Know My Name: Australian Women Artists 1900 to Now (Part 1)
The history of women’s art in Australia is taking its place in the spotlight with the National Gallery of Australia’s latest exhibition, Know My Name: Australian Women Artists 1900 to Now.
One of the biggest ever displays of art by Australian women, this exhibition – delivered in two parts – will showcase more than 400 works by around 170 artists over the course of a year. Drawn from the National Gallery’s collection and loans from across Australia, it is the most comprehensive presentation of art by women assembled in this country to date.
The Know My Name initiative was launched last year after research revealed only 25 percent of the gallery’s Australian art collection was by women. In response, Know My Name is specifically designed to encourage audiences to celebrate the role of women in the nation’s cultural life and consider the history of Australian art in a new light.
The result is an exhibition that tells the story of art by women in Australia over the past 120 years. Highlights include a major commission by the Tjanpi Desert Weavers; a portrait wall featuring photographs and paintings by nearly 50 artists including Brenda L Croft, Destiny Deacon, Dora Chapman and Yvette Coppersmith; and Kangkura-KangkuraKu Tjukurpa – A sister’s story by the Ken Family Collaborative.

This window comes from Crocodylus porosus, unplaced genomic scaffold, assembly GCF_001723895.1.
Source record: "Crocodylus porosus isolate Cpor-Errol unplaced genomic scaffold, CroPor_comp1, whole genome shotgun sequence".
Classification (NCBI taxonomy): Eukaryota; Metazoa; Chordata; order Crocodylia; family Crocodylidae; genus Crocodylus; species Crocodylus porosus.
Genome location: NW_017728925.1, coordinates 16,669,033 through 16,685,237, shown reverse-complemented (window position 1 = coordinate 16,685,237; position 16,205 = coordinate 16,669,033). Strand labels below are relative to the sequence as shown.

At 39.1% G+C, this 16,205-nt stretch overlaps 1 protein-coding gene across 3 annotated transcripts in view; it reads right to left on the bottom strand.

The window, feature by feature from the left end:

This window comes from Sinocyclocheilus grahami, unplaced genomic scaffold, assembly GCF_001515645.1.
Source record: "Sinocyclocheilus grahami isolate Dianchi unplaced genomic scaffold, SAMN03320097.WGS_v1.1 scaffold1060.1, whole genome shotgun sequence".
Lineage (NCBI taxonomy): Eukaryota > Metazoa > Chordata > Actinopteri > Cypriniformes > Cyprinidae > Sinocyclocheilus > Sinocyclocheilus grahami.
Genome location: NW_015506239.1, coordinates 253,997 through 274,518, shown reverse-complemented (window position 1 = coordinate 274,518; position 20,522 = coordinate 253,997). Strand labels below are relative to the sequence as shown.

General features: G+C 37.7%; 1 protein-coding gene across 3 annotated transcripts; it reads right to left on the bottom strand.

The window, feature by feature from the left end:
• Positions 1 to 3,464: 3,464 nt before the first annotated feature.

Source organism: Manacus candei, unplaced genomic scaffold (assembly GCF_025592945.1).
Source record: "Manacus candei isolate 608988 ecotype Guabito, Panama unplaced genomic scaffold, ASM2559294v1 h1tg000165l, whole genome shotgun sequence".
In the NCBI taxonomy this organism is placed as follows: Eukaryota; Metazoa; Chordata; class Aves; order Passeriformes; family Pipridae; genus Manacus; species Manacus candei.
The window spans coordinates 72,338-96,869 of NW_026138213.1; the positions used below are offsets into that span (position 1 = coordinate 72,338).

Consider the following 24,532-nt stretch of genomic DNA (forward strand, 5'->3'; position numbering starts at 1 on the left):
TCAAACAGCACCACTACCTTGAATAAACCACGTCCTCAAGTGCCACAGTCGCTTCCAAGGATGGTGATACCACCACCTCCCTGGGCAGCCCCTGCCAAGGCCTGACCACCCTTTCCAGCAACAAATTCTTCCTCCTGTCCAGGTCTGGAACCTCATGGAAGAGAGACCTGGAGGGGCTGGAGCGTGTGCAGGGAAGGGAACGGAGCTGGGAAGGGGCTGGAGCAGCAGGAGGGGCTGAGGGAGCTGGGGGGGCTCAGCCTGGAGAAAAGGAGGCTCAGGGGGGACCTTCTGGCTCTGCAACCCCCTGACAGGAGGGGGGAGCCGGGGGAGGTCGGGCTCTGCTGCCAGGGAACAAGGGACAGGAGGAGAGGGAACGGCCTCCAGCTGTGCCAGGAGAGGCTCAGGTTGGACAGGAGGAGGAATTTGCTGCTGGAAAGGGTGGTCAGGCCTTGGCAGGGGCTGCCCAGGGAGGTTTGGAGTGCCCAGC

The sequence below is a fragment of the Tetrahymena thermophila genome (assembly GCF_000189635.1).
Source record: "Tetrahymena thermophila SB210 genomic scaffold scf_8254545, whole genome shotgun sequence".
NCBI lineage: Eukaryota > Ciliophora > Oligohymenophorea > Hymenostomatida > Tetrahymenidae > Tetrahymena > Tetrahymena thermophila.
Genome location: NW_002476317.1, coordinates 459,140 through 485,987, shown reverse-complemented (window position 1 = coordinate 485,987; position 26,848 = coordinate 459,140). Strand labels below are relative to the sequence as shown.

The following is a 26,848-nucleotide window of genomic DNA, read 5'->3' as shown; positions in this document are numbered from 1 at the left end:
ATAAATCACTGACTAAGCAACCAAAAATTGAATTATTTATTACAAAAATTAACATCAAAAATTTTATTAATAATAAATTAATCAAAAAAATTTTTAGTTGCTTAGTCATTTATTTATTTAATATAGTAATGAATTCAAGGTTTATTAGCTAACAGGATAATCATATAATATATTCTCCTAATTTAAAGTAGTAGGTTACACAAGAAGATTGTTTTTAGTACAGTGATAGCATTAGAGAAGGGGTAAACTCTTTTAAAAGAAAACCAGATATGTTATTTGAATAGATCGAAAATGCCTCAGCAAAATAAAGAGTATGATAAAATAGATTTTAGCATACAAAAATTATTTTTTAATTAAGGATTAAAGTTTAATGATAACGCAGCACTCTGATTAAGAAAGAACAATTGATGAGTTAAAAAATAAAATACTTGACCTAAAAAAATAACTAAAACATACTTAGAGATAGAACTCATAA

There will also be the debut of Jo Lloyd’s performance piece Archive the archive, responding to the work of the late Philippa Cullen, designs by Di$count Univer$e from the Spring 2019 collection Women and a contemporary re-imagining of Micky Allan’s 1978 exhibition A live-in show.
The exhibition is accompanied by the Know My Name book, which delves into the histories and inspirations of a cross-section of Australian women artists, including many featured in the exhibition.
Part 1 of Know My Name: Australian Women Artists 1900 to Now is now open at the National Gallery of Australia. Part 2 opens July 2021. See the full program and more information.
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This article is produced by Broadsheet in partnership with National Gallery of Australia.